Prop­erty 101: Tips to a good in­vest­ment

Lesotho Times - - Property -

LET’S imag­ine you know what to ex­pect when buy­ing a home a home for the first time, but did you know that it is the lit­tle things that can make all the dif­fer­ence in terms of your long-term hap­pi­ness with your decision? Be­low are our top 10 tips for mak­ing your buy­ing ex­pe­ri­ence as prof­itable, stress-free, and en­joy­able in the long-term as pos­si­ble.

Re­search thor­oughly Peo­ple waste five hours run­ning around like chick­ens with our heads cut off and the en­tire process–after 2-3 week­ends of this–quickly be­comes dis­or­ga­nized and stress­ful. This is the ex­act op­po­site of how the process should go!

In­stead, take time to do your home­work be­fore you even in­volve an agent and be­gin see­ing homes to have a well-de­fined idea of what you’re ac­tu­ally look­ing to buy. Also con­sider at­tend­ing a few open houses on your own– just be sure to let them know you’re work­ing with an agent if you’ve al­ready cho­sen one.

Lo­ca­tion, Lo­ca­tion, Lo­ca­tion This is the most fa­mous say­ing in our in­dus­try when it comes to the three things that most ef­fect buyer’s pur­chas­ing de­ci­sions.

It’s won­der­ful that you can buy a 3 000 sq. ft. sin­gle fam­ily home for a very low price, but if no one will come and hang out with you, what was the point?

Lo­ca­tion is such a cru­cial piece of the home buy­ing puz­zle be­cause it will have the great­est ef­fect on your over­all life­style.

Do you love get­ting up early and walk­ing a block to your yoga class and then hav­ing a nice pro­tein shake from the juice bar across the street on your way back? If you do, then think long and hard be­fore you de­cide to give up your ideal lo­ca­tion for a few more in­te­rior square feet or some shiny new stain­less steel ap­pli­ances.

Don’t for­get to ac­count for ex­tra costs When buy­ers are set­ting up their bud­gets, they al­ways re­mem­ber to ac­count for things like mort­gage, tax, and in­surance pay­ments, as well as any as­so­ci­a­tion dues (for con­dos or com­mu­ni­ties with common ameni­ties). They also re­mem­ber to bud­get for util­i­ties like gas, cable, and elec­tric and most even re­mem­ber things like land­scap­ing main­te­nance and rou­tine main­te­nance.

What most peo­ple for­get about are the lit­tle ex­tras which, when you add them up, can be­come not so lit­tle. A prime ex­am­ple- us­ing the tip above about lo­ca­tion- let’s say you de­cide to move 4 blocks far­ther from your ideal lo­ca­tion which isn’t so far- no big deal, right? Maybe not…

Let’s say you’re not much of a walker or are al­ways in a rush–that 2-minute walk for $0 just turned into a $6 cab ride.

Al­ways re­mem­ber to re­ally take the time to think about your over­all bud­get and ac­count for ev­ery penny that your new home will cost on a monthly ba­sis, but also the an­cil­lary in­come you will need to spend to con­ve­niently live in that lo­ca­tion.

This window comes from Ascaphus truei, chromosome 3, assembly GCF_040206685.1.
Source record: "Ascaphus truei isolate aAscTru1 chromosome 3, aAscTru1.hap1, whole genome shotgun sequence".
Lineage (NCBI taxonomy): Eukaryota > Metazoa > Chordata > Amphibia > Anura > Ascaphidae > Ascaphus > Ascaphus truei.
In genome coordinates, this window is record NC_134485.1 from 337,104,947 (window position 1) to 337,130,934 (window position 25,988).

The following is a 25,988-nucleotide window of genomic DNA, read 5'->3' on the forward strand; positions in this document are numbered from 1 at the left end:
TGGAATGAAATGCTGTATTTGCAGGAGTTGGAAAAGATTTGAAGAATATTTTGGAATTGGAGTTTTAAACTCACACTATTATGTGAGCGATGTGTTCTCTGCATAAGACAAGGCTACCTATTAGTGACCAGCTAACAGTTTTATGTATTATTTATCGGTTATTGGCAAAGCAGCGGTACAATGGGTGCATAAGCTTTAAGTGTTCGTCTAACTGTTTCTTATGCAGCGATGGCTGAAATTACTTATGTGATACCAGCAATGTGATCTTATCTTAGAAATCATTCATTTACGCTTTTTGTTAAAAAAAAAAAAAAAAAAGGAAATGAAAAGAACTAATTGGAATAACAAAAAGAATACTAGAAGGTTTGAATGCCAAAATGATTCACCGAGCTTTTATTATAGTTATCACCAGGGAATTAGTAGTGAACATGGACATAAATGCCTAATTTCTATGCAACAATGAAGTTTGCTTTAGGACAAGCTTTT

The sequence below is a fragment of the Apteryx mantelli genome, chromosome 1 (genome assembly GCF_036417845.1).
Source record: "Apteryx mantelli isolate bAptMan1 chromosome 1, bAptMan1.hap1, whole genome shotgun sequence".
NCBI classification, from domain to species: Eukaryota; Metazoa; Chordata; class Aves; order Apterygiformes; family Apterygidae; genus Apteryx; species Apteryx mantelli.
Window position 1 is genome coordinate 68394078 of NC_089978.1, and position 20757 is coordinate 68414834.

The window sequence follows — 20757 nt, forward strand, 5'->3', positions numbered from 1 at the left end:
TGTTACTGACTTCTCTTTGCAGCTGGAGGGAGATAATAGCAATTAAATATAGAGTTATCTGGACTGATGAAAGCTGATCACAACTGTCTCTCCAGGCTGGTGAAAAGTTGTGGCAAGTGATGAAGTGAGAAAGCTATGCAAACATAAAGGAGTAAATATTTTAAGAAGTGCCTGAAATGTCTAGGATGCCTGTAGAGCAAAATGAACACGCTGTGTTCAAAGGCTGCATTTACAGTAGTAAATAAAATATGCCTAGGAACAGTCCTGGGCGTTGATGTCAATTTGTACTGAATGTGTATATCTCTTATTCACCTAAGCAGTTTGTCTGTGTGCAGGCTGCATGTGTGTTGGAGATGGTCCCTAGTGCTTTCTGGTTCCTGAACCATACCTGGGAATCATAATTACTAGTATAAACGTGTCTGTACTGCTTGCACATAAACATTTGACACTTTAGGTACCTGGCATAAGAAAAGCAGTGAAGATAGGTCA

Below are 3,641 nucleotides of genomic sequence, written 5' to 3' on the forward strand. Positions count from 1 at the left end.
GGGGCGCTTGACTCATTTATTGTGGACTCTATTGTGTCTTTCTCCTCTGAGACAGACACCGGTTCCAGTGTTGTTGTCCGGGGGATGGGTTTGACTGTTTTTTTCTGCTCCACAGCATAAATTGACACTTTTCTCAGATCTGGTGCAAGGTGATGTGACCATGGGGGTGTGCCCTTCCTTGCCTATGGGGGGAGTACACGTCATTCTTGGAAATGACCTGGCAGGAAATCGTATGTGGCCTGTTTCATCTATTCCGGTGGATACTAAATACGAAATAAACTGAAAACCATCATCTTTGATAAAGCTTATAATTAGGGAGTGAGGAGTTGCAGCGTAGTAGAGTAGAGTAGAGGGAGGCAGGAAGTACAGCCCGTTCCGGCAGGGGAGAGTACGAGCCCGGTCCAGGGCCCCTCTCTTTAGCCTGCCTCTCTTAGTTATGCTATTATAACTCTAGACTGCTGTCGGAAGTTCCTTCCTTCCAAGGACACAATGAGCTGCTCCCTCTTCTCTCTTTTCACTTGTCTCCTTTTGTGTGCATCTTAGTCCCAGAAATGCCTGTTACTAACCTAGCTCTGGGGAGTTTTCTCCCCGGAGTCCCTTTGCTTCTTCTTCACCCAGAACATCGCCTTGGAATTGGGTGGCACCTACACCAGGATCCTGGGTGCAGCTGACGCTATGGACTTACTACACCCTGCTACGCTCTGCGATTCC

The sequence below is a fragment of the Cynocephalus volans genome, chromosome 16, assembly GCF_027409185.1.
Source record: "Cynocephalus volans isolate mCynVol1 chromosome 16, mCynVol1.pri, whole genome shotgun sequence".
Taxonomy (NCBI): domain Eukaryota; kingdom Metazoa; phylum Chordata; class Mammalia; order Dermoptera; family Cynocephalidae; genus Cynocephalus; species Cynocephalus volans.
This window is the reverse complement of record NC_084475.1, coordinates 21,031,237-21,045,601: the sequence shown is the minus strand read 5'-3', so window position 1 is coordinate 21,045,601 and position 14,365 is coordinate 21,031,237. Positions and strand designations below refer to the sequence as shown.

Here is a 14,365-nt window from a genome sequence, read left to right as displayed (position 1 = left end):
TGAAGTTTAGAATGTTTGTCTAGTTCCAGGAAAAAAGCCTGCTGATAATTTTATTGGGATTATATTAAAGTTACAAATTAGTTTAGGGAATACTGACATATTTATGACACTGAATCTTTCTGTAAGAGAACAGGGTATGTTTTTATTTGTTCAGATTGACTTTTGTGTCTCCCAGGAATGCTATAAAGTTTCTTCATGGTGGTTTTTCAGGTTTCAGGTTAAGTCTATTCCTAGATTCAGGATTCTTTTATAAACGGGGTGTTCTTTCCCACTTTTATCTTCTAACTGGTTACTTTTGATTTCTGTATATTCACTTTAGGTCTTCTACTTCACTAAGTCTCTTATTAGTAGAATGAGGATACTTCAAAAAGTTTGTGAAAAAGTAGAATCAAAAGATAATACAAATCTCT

Scope out the area Go­ing out with your Re­al­tor on the week­end and see­ing homes is a great start once you be­come more se­ri­ous about your search, but if you re­ally want to get a feel for the area you’re con­sid­er­ing buy­ing in, you need to do more.

Start by vis­it­ing the prop­erty and gen­eral area at 9am and 5pm so you can judge traf­fic vol­ume, noise lev­els, and the gen­eral feel for the area. Then come back dur­ing the week­end and walk around dur­ing the mid­dle of the day. Stop in a lo­cal restau­rant and have a bite and talk to a cou­ple small business own­ers in the area to get a feel for their thoughts on the neigh­bor­hood.

The trick here is to fig­ure out the life­style af­forded by the area you’re con­sid­er­ing and tak­ing the time to make sure that life­style will be a good fit once you’re moved in.

Don’t com­pro­mise on the qual­ity We’ve all heard the say­ing “You get what you pay for” and this couldn’t be more true than in real es­tate.

I get it–your girl­friend’s sis­ter’s mom is a Re­al­tor and she’s go­ing to be so so so up­set if she doesn’t get the business. Un­for­tu­nately, if you let peo­ple pres­sure you into hir­ing peo­ple who aren’t ca­pa­ble of fully rep­re­sent­ing you, then you can run into prob­lems.

All hir­ing de­ci­sions- at­tor­ney, lender, Re­al­tor, home in­spec­tor–should be based on merit and made with­out re­gard to per­sonal re­la­tion­ships. If you know just so hap­pen to be friends with a phe­nom­e­nal agent with a stel­lar rep­u­ta­tion who works in the area you’re buy­ing in, then that’s one thing, but to blindly give out business when your hard earned money and hap­pi­ness at stake is fool­hardy to say the least!

Al­ways know your exit strate­gies A good busi­nessper­son al­ways knows their exit strat­egy up front and you should be no ex­cep­tion when it comes time to buy­ing prop­erty.

Do you have enough for a down pay­ment so that if you needed to sell quicker than ex­pected you could with­out writ­ing a check? Can you rent the home for enough to cover your to­tal monthly ex­penses as an al­ter­na­tive strat­egy if you can’t sell?

— Busi­ness­day­on­line

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